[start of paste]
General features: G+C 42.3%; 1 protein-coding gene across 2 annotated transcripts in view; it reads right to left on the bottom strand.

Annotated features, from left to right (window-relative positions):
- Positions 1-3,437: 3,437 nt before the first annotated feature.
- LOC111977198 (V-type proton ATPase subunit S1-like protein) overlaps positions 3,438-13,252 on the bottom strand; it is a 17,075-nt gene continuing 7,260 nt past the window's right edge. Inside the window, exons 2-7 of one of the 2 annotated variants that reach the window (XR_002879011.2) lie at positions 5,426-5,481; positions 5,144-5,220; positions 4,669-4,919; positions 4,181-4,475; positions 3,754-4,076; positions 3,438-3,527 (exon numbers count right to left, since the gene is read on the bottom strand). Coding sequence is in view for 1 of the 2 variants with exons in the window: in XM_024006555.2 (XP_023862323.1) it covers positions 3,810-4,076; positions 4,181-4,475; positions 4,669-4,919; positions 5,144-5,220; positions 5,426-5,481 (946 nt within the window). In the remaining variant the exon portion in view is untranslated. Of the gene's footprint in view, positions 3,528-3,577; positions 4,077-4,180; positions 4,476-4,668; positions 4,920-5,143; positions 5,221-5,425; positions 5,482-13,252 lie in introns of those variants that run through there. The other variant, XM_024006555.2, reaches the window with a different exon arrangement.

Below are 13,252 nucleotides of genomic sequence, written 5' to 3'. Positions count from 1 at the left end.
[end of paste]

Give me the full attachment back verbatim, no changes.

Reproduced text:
General features: G+C 42.3%; 1 protein-coding gene across 2 annotated transcripts in view; it reads right to left on the bottom strand.

Annotated features, from left to right (window-relative positions):
- Positions 1-3,437: 3,437 nt before the first annotated feature.
- LOC111977198 (V-type proton ATPase subunit S1-like protein) overlaps positions 3,438-13,252 on the bottom strand; it is a 17,075-nt gene continuing 7,260 nt past the window's right edge. Inside the window, exons 2-7 of one of the 2 annotated variants that reach the window (XR_002879011.2) lie at positions 5,426-5,481; positions 5,144-5,220; positions 4,669-4,919; positions 4,181-4,475; positions 3,754-4,076; positions 3,438-3,527 (exon numbers count right to left, since the gene is read on the bottom strand). Coding sequence is in view for 1 of the 2 variants with exons in the window: in XM_024006555.2 (XP_023862323.1) it covers positions 3,810-4,076; positions 4,181-4,475; positions 4,669-4,919; positions 5,144-5,220; positions 5,426-5,481 (946 nt within the window). In the remaining variant the exon portion in view is untranslated. Of the gene's footprint in view, positions 3,528-3,577; positions 4,077-4,180; positions 4,476-4,668; positions 4,920-5,143; positions 5,221-5,425; positions 5,482-13,252 lie in introns of those variants that run through there. The other variant, XM_024006555.2, reaches the window with a different exon arrangement.

Below are 13,252 nucleotides of genomic sequence, written 5' to 3'. Positions count from 1 at the left end.